Wednesday, October 20, 2021

Straw Can Enhance Soil Fertility and Reduce Ammonia Pollution

Straw incorporation — shredding and burying straw — has been widely promoted as an environmentally-friendly method to increase soil organic carbon stocks and improve soil fertility. Scientists have also found crop straw incorporation could help reduce ammonia volatilization from fertilized fields, which contributes to the formation of fine particles, thereby resulting in serious air pollution.

Still, scientists are not clear about the long-term effects, e.g., 15 years, of crop straw incorporation approaches and rates on ammonia volatilization from calcareous soils, which are hotspots for agricultural ammonia volatilization. Recently, Dr. Zhou Minghua and his team from the Institute of Mountain Hazards and Environment, Chinese Academy of Sciences, investigated the effects of different long-term straw management practices on ammonia volatilization from calcareous agricultural soils under a subtropical climate.

Straw management and ammonia volatilization. (Image: Zhou Minghua)
Straw management and ammonia volatilization. (Image: Zhou Minghua)

Their findings were recently published in Atmospheric and Oceanic Science Letters. Zhou, the corresponding author of the study, said:

Zhou also points out that straw burning, a traditional practice carried out by Chinese peasants but strongly discouraged by the Chinese government owing to concerns around air pollution, resulted in one-third higher annual ammonia volatilization as compared with the incorporation of the same amount of unburned crop straw.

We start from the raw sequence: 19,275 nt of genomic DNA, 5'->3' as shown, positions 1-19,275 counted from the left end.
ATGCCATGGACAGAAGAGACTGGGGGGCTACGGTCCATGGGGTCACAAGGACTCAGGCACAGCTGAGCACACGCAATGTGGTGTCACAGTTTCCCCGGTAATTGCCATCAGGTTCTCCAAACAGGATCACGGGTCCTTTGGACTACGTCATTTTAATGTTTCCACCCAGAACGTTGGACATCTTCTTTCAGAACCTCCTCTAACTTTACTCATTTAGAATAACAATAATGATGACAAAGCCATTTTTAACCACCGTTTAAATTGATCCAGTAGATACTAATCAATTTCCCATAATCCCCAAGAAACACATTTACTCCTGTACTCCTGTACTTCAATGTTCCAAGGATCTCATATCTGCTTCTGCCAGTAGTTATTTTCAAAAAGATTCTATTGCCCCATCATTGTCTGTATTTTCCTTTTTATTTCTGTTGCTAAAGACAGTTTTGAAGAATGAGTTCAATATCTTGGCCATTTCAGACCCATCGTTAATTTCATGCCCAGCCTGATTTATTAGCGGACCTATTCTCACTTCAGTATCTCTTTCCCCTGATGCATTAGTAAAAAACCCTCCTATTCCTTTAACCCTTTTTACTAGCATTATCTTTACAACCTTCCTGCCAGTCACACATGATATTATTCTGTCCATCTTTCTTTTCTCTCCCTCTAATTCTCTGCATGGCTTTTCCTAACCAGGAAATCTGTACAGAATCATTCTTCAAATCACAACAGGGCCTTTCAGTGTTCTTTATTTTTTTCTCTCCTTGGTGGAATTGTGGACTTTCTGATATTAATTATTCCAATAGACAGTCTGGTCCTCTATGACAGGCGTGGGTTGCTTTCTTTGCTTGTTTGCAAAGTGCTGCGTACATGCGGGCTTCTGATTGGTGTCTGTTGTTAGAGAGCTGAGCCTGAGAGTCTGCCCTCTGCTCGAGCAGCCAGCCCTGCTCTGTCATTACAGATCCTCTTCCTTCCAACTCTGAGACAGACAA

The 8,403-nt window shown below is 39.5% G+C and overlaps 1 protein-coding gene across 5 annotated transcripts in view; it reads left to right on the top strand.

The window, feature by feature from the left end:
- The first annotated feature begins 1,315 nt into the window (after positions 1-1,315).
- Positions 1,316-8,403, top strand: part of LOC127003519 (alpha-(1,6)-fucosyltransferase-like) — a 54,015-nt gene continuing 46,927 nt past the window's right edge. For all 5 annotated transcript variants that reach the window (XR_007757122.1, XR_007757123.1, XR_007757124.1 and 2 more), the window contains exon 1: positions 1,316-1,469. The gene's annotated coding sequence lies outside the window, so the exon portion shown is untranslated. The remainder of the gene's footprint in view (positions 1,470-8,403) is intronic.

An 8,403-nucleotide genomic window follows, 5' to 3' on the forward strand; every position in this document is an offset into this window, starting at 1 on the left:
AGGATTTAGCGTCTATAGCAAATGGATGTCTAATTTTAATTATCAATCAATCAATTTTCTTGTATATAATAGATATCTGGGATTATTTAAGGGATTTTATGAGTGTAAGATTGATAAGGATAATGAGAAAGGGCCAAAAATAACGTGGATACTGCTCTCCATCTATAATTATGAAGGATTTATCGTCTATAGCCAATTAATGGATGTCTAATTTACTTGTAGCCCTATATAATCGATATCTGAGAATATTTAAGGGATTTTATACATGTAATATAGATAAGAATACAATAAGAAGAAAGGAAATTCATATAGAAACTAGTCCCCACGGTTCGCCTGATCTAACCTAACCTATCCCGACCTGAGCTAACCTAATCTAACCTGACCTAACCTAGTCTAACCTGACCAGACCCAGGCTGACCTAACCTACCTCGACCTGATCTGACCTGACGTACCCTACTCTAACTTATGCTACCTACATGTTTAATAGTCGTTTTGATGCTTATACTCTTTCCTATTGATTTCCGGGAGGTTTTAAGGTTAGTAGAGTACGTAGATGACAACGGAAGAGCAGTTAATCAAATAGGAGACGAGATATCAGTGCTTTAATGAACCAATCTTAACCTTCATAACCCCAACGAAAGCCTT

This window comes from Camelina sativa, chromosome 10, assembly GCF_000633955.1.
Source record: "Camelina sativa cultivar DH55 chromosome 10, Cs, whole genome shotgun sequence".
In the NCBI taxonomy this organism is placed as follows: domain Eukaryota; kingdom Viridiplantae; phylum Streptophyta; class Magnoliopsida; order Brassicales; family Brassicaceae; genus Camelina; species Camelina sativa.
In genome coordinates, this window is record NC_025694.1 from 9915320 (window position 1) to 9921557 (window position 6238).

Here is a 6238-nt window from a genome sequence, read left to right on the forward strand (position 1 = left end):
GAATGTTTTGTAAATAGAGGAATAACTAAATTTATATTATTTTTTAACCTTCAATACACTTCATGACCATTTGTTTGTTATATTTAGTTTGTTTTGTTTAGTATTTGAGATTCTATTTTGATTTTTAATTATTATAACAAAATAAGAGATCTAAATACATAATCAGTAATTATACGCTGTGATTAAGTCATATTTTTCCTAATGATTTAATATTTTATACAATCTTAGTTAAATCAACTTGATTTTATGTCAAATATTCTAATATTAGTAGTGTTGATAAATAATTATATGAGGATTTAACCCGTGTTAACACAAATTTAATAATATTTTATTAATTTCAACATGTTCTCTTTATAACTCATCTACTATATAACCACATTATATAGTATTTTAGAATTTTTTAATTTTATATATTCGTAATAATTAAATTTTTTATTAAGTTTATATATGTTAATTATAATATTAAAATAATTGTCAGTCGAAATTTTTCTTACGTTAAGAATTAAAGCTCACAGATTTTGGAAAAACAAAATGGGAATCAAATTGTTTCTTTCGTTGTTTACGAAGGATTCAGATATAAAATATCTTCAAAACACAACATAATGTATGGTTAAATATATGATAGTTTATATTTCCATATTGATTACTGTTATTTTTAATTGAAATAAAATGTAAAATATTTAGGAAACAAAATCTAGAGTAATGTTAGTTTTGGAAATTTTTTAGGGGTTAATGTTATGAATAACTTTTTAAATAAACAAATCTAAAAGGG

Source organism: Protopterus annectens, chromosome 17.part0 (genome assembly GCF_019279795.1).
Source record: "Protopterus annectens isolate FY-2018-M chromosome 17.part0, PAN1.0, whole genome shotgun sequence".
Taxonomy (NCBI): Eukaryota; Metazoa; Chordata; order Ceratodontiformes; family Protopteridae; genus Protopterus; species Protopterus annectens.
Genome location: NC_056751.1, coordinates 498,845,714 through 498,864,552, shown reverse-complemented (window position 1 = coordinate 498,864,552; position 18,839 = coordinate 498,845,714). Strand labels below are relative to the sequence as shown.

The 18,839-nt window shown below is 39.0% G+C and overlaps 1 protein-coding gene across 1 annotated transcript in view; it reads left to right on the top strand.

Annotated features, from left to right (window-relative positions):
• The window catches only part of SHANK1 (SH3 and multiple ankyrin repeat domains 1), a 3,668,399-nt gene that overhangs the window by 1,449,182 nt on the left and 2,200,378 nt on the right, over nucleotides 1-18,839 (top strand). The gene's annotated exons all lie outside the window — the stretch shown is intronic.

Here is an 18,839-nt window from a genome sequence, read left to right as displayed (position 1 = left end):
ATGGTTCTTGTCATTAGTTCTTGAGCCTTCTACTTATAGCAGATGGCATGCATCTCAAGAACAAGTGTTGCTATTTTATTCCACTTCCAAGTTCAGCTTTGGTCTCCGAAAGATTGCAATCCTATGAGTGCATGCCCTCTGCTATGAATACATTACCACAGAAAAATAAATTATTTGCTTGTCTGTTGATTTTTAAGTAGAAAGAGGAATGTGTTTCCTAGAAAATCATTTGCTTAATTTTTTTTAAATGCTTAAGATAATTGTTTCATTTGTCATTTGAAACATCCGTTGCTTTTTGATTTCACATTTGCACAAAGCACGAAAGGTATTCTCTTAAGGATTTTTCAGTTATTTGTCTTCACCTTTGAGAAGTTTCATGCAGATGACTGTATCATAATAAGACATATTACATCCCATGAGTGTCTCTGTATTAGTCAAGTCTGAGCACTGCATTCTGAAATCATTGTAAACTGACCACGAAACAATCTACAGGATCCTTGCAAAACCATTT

Taking into consideration both agronomical (e.g., soil fertility) and environmental performances, this study suggests that long-term crop straw incorporation could be a wise way for reducing ammonia volatilization while sustaining agricultural development.

Provided by:  [Note: Materials may be edited for content and length.]

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Troy Oakes
Troy was born and raised in Australia and has always wanted to know why and how things work, which led him to his love for science. He is a professional photographer and enjoys taking pictures of Australia's beautiful landscapes. He is also a professional storm chaser where he currently lives in Hervey Bay, Australia.

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